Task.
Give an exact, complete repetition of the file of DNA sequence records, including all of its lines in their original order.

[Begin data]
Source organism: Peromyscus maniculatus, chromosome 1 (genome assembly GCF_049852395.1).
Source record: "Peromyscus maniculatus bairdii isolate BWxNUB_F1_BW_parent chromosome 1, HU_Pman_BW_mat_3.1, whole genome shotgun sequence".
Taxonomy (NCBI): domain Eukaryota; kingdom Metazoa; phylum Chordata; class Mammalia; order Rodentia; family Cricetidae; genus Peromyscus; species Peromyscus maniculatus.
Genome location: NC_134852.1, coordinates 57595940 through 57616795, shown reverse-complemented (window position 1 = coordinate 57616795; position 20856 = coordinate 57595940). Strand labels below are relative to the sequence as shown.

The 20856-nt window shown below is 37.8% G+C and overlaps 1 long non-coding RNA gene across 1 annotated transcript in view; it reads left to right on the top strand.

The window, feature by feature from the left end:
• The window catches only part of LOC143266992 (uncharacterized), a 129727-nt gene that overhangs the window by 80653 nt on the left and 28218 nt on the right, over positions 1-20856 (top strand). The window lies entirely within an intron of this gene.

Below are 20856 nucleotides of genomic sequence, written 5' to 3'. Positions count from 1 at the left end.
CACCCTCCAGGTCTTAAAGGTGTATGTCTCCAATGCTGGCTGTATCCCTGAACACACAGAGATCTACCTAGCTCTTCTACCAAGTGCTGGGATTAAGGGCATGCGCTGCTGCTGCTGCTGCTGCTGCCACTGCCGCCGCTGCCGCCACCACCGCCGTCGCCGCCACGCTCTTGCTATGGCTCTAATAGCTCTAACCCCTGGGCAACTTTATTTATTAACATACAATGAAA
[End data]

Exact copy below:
Source organism: Peromyscus maniculatus, chromosome 1 (genome assembly GCF_049852395.1).
Source record: "Peromyscus maniculatus bairdii isolate BWxNUB_F1_BW_parent chromosome 1, HU_Pman_BW_mat_3.1, whole genome shotgun sequence".
Taxonomy (NCBI): domain Eukaryota; kingdom Metazoa; phylum Chordata; class Mammalia; order Rodentia; family Cricetidae; genus Peromyscus; species Peromyscus maniculatus.
Genome location: NC_134852.1, coordinates 57595940 through 57616795, shown reverse-complemented (window position 1 = coordinate 57616795; position 20856 = coordinate 57595940). Strand labels below are relative to the sequence as shown.

The 20856-nt window shown below is 37.8% G+C and overlaps 1 long non-coding RNA gene across 1 annotated transcript in view; it reads left to right on the top strand.

The window, feature by feature from the left end:
• The window catches only part of LOC143266992 (uncharacterized), a 129727-nt gene that overhangs the window by 80653 nt on the left and 28218 nt on the right, over positions 1-20856 (top strand). The window lies entirely within an intron of this gene.

Below are 20856 nucleotides of genomic sequence, written 5' to 3'. Positions count from 1 at the left end.
CACCCTCCAGGTCTTAAAGGTGTATGTCTCCAATGCTGGCTGTATCCCTGAACACACAGAGATCTACCTAGCTCTTCTACCAAGTGCTGGGATTAAGGGCATGCGCTGCTGCTGCTGCTGCTGCTGCCACTGCCGCCGCTGCCGCCACCACCGCCGTCGCCGCCACGCTCTTGCTATGGCTCTAATAGCTCTAACCCCTGGGCAACTTTATTTATTAACATACAATGAAA